Financial analytics as a service

[A version of this post appears on the O’Reilly Strata blog.]

In relatively short order Amazon’s internal computing services has become the world’s most successful cloud computing platform. Conceived in 2003 and launched in 2006, AWS grew quickly and is now the largest web hosting company in the world. With the recent addition of Kinesis (for stream processing), AWS continues to add services and features that make it an attractive platform for many enterprises.

A few other companies have followed a similar playbook: technology investments that benefit a firm’s core business, is leased out to other companies, some of whom may operate in the same industry. An important (but not well-known) example comes from finance. A widely used service provides users with clean, curated data sets and sophisticated algorithms with which to analyze them. It turns out that the world’s largest asset manager makes its investment and risk management systems available to over 150 pension funds, banks, and other institutions. In addition to the $4 trillion managed by BlackRock, the company’s Aladdin Investment Management system is used to manage1 $11 trillion in additional assets from external managers.

BlackRock: Aladdin

Just as AWS has been adopted by e-commerce companies, some of Aladdin’s users are BlackRock’s peers in the asset-management industry. In the case of Aladdin2, asset managers have come to value it’s collection3 of high-quality historical data and analytics (including Monte-Carlo simulations and stress tests). In recent years, the amount of assets that rely on Aladdin grew by about $1 trillion per year. To put these numbers in context, the 6,000 computers that comprise Aladdin keep an eye on about “7% of the world’s $225 trillion of financial assets”. About 17,000 traders worldwide have access to Aladdin.

As more firms come to rely on these massive services, errors and failures that would have been limited to their original users (Amazon and BlackRock) get propagated to many others. Aladdin’s creator BlackRock, fared relatively well in the recent financial crisis, but that hasn’t assuaged concerns over the amount of assets that rely on its investment management systems. Financial managers are particularly sensitive to accusations of having too much faith4 in models. Wary of letting their crisis management skills erode due to over-reliance on an external system, many other financial firms choose to retain in-house tools and capabilities. Even BlackRock encourages Aladdin users to think of it as a supplement to their other financial management systems and processes (e.g. Bloomberg or other tools & services).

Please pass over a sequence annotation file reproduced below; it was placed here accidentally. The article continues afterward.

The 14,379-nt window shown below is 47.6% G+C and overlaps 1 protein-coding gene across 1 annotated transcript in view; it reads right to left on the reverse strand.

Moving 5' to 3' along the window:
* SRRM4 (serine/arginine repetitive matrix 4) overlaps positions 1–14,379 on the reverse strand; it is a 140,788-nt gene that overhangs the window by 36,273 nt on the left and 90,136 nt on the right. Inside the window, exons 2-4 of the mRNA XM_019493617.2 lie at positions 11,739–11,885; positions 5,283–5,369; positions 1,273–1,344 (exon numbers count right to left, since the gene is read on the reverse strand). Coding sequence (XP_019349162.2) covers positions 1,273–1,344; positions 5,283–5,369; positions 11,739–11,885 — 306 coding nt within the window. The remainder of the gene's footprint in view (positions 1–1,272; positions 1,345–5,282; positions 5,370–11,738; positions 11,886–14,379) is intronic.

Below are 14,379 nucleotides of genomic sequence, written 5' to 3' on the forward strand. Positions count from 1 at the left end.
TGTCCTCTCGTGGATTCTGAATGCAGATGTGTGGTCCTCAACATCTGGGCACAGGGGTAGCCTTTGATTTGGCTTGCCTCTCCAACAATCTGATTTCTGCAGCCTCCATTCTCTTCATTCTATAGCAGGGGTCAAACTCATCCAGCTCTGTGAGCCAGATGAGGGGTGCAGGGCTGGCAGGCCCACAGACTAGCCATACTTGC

As much as I admire general purpose tools, they can often across as solutions in search of problems. Along these lines, I’ve recently talked with quite a few analytics startup that have had to tailor their solutions for specific domains. In many cases special tools for analyzing, working and integrating with industry-specific data sources needed to be built. Aladdin’s evolution from an in-house investment management system to a widely used service, is an interesting example of a domain specific analytic service (curated industry data + domain specific models + accompanying tools & services). If you know of similar services in other industries, please leave a comment on this post.

(1) According to a recent article in the Economist: “The firm makes its facilities available in whole or in part to managers looking after $11 trillion more, a tally that has recently been growing by about $1 trillion a year. All told, Aladdin keeps its eyes on almost 7% of the world’s $225 trillion of financial assets.”
(2) Officially launched in the year 2000, the name Aladdin was coined by a customer. It stands for Asset Liability and Debt and Derivative Investment Network.
(3) Having worked as a hedge fund quant I can attest to the importance of having ongoing access to both: clean data and efficient algorithms. OTOH, I prefer to know how exactly those algorithms work – reliance on “black boxes” make me uncomfortable.
(4) This specifically means not understanding the mechanics and limitations of the “black box algorithms” they employ. Even the CEO of BlackRock remarked in a recent Economist article: “If you believe models are going to be right, you’re going to be wrong.”

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